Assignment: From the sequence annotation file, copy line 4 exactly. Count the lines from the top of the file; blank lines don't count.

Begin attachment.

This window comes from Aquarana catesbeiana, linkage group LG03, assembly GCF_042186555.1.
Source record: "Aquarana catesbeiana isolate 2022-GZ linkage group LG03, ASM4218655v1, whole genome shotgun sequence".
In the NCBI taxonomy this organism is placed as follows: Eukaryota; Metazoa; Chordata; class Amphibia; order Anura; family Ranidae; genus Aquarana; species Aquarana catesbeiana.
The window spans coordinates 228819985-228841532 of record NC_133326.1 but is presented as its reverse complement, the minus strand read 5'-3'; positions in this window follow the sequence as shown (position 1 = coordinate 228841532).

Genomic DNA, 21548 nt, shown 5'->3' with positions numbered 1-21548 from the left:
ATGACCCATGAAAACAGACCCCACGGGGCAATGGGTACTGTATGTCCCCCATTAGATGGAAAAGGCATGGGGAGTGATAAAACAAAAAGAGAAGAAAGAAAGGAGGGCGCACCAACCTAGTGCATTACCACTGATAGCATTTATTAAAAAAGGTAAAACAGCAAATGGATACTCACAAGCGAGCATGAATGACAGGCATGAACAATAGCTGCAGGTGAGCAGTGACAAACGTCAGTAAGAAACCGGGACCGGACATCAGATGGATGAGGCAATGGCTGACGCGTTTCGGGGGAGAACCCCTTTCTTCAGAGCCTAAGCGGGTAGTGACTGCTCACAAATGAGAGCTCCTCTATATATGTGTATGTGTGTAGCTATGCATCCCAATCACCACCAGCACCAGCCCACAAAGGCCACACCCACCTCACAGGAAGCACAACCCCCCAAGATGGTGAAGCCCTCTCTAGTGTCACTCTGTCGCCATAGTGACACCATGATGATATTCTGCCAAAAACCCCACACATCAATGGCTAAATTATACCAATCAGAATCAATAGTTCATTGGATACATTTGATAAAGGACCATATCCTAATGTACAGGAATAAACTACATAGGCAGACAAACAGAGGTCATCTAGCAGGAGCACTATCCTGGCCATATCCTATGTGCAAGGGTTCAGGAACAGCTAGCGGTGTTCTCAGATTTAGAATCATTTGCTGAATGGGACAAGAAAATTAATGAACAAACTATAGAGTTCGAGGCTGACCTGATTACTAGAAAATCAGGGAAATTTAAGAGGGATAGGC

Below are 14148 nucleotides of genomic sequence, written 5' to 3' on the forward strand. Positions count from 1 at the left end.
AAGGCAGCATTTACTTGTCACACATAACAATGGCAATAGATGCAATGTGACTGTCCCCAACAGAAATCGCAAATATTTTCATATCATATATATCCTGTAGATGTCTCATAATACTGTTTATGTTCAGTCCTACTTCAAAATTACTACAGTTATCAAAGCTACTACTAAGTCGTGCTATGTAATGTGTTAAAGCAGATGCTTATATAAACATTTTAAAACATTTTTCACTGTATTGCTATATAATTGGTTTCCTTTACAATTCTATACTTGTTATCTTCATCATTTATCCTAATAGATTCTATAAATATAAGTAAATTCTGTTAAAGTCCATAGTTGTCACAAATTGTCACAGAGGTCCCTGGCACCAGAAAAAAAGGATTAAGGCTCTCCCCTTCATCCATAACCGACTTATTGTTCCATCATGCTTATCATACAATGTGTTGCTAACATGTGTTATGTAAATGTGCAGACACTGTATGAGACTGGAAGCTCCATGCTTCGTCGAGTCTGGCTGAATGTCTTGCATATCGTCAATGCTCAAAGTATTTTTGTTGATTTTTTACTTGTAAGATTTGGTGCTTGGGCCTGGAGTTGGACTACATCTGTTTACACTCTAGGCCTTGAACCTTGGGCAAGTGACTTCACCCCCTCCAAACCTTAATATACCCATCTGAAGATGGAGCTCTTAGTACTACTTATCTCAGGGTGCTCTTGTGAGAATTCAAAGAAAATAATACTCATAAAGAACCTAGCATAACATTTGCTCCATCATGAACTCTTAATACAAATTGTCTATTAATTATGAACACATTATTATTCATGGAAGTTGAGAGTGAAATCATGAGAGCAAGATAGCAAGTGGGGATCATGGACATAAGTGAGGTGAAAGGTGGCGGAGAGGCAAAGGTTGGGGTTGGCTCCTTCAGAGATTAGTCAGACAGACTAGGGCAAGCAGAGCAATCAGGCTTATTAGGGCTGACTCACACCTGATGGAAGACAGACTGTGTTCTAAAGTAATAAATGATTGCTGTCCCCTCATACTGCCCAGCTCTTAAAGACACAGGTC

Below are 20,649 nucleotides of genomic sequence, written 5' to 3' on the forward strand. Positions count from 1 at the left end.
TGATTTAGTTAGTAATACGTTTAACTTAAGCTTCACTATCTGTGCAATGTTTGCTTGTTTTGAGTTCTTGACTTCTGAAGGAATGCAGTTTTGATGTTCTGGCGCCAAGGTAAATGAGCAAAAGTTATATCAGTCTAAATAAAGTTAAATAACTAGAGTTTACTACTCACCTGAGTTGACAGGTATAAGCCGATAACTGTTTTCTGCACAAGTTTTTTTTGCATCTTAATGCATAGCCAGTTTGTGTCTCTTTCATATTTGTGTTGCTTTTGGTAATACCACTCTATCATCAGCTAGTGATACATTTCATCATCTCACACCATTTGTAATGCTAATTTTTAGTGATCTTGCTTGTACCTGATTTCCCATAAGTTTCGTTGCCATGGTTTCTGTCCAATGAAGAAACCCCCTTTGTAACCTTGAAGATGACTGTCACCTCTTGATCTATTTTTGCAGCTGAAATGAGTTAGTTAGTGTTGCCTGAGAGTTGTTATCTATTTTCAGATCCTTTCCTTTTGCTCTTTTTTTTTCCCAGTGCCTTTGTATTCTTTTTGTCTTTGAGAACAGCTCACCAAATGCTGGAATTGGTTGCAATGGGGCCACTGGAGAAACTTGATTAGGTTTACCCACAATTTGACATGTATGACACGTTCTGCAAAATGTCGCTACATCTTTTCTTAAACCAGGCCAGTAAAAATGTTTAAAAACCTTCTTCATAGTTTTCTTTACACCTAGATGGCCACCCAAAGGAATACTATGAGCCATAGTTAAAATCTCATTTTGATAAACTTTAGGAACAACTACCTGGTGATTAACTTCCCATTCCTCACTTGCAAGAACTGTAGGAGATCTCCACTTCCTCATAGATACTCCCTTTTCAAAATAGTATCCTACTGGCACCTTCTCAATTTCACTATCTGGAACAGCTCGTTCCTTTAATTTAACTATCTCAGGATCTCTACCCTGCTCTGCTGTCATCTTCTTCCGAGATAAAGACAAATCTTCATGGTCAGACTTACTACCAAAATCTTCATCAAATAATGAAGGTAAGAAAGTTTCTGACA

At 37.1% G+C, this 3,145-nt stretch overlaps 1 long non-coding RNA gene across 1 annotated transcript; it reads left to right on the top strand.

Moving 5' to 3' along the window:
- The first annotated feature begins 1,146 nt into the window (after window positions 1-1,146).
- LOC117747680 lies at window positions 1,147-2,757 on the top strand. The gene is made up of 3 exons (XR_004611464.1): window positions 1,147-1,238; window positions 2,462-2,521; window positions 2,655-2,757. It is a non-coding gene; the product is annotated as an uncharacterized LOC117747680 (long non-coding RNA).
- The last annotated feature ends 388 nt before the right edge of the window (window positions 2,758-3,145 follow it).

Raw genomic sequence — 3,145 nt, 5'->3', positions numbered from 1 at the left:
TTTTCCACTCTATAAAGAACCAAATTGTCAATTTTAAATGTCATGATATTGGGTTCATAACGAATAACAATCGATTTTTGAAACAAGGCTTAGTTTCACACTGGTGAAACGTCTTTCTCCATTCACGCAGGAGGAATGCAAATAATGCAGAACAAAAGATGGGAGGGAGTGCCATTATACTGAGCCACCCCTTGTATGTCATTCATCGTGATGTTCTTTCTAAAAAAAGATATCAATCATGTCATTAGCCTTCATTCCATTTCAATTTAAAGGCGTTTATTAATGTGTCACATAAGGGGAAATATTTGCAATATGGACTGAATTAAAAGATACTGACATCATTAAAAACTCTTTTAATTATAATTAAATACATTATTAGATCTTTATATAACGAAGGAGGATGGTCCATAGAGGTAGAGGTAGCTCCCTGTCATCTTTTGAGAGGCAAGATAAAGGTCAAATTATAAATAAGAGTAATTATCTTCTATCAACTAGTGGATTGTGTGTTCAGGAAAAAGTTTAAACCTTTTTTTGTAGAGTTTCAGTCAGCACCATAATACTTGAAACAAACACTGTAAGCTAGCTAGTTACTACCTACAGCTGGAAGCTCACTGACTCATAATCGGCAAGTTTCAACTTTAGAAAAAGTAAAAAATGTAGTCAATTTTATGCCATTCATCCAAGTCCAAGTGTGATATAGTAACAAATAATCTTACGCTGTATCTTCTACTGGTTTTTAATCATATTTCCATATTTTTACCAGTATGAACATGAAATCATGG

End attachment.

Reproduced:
The window spans coordinates 228819985-228841532 of record NC_133326.1 but is presented as its reverse complement, the minus strand read 5'-3'; positions in this window follow the sequence as shown (position 1 = coordinate 228841532).